“When Messi received the bisht, I was getting messages from all over the world,” Al Haroon says. “People were saying, this is great, it’s amazing, and where can I buy a bisht?”
Broadcast to a global audience of more than 3.5 billion people, it was undoubtedly a defining moment for the month-long tournament, with football embracing Middle Eastern culture. It also sent online enquires for the bisht through the roof.
A prominent online figure in Qatar, Al Haroon is the founder of the ILoveQatar platform, as well as a co-founder of RaqamiTV. With an infectiously positive narrative, he takes pride in sharing his country and culture with a wider audience.
As Argentina celebrated their victory, he remembered being inspired by a piece of art.
“I had Argentine friends sharing photos of the town square where they were all gathering and someone had put up a mural of Maradona wearing a thobe. They really embraced the experience, and I thought it was amazing," he says.
However, the sight of Messi wearing a bisht proved divisive for some people, sparking a wave of online hostility.
“Sadly, I started to see a lot of negative media, saying it shouldn’t have been done, and some even went as far as to say this is cultural appropriation.”
Al Haroon laughs at what he calls the absurdity of the claim. “I don’t even understand how that is a thing. It is us, as Arabs, giving him the bisht and we like it."
As the online war of words heated up, Al Haroon describes a tweet posted in response that outlined the wide reach of Arab culture. It explained how the robe, worn at graduation ceremonies, is a direct descendant of another Arab piece of clothing — the thobe.
Dating from the year 859, it was created by Fatima Al-Fihriya, founder of the University of Al-Qarawiyyin in Fez, Morocco, as a simple outfit for students.
“I thought Messi having the bisht is amazing. The entire national team, I want to them have one, too. I want to show that we appreciate them, and that they are special. This is their moment, and they all deserve a bisht.”
He then shared his idea of giving a personalised bisht as a gift to each member of the Argentina World Cup squad online, to gauge the reaction. “I put out that tweet saying I want to do this, what do you guys think, and who wants to collaborate with me?”
Making it a group effort was fundamental to Al Haroon. “I didn’t want to do this as a personal project, I wanted it to be a nice initiative,” he says.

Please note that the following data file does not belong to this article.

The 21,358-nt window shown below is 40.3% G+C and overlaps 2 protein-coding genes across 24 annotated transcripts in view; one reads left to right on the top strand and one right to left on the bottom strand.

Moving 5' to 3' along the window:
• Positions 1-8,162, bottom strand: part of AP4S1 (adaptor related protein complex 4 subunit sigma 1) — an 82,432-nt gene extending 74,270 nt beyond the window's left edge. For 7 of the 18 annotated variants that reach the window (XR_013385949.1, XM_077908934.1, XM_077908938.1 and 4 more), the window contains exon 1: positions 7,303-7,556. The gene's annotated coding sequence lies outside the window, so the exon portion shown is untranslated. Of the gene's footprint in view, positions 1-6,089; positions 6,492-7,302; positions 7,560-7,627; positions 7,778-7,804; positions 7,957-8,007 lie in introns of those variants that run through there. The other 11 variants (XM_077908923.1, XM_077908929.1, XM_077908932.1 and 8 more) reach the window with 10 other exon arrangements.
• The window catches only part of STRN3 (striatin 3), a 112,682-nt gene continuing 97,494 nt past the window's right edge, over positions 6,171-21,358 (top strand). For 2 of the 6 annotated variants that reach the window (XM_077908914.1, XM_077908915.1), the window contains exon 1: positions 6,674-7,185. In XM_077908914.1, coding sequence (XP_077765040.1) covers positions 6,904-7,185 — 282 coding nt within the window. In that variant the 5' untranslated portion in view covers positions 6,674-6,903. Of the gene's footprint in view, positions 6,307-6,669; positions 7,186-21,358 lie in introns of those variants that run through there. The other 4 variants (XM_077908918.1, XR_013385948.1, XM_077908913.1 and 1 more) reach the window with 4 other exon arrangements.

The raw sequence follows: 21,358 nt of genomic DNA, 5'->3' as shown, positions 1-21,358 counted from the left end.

The idea gained traction as people quickly began to come forward, offering their talents to help design the bisht and the packaging. "It was really beautiful to see everyone wanting to contribute."
Different companies supplied the bisht and, now, he says, his floor is covered in samples. "I want to find something that is right, that looks authentic and has flair.”
Inspired by designer Virgil Abloh, who died in 2021, Al Haroon is looking to put a twist on the traditional garment. “With Off-White, he would typically put text on traditional items, like a Persian rug that has 'carpet' written on it. So I thought, why not take the bisht and print the number of the player on the back? This way it becomes something that belongs to them.”
In Qatar, the garment is worn in three colours: black, brown and cream. Al Haroon’s biggest dilemma right now is which one to use.
“We are leaning towards the cream colour, and where you have the gold edging, we are trying to see if the company can put some blue stitching in it. This way it is our official bisht, with Argentina’s colours of blue, white and gold.”
While people can give their time for free, producing and shipping the finished robes to Argentina will cost money.
“That I am going to pay for,” Al Haroon says. “I know if I approached a shipper and said 'hey, want to collaborate?' I could get it for free, but I don't want to take money away from anyone. This is meant to be a gesture from us, not just Qataris, but from Arabs to say that we appreciate the players.”
The gift of a bisht is a fitting tribute to the players, especially having seen how keen World Cup visitors were to snap them up.
“The souq was full of foreigners all wearing the bisht and it was so funny. We wear it for special occasions, so to see random people in the middle of the street, walking around in the bisht and shorts — it was an unusual sight, but it was beautiful, really nice to see," he says.
Such a traditional item of clothing being worn by non-Arabs does raise the thorny issue, however, of whether it is disrespectful, as seen in this faux-pas of tourists wearing it with shorts.
“When it comes to the bisht, or the thobe, people ask, 'are you offended?' My answer is that Qataris do not own the thobe. No one owns it. It is something that is part of our culture," he says.
He and his co-collaborators are working to complete the robes and get them sent to the players.
“When we get the final sample, I will probably make a small video to showcase what it is that we have produced, because the community has been supportive and I want them to feel like they are part of the journey."
Now, with a high demand for the robes, Al Haroon seems to be only half-joking when he talks about the business opportunity for anyone looking to ship the garments overseas.
“Do you remember at the end of the film the Avengers, and Tony Stark/IronMan is on the ground and he says, ‘I want to have a shawarma?' And shawarma sales shot up, because everyone wanted to have one? I feel that this is that Tony Stark moment. What's a bisht? I want a bisht!”
In this media-savvy age, the goal might seem to be to get some short-term attention, but Al Haroon explains it is about something larger.
"It’s not about the publicity. This is a gesture that Qataris, Emiratis and any expat who lives in the region will know. It’s just about being generous and being kind to your guests.”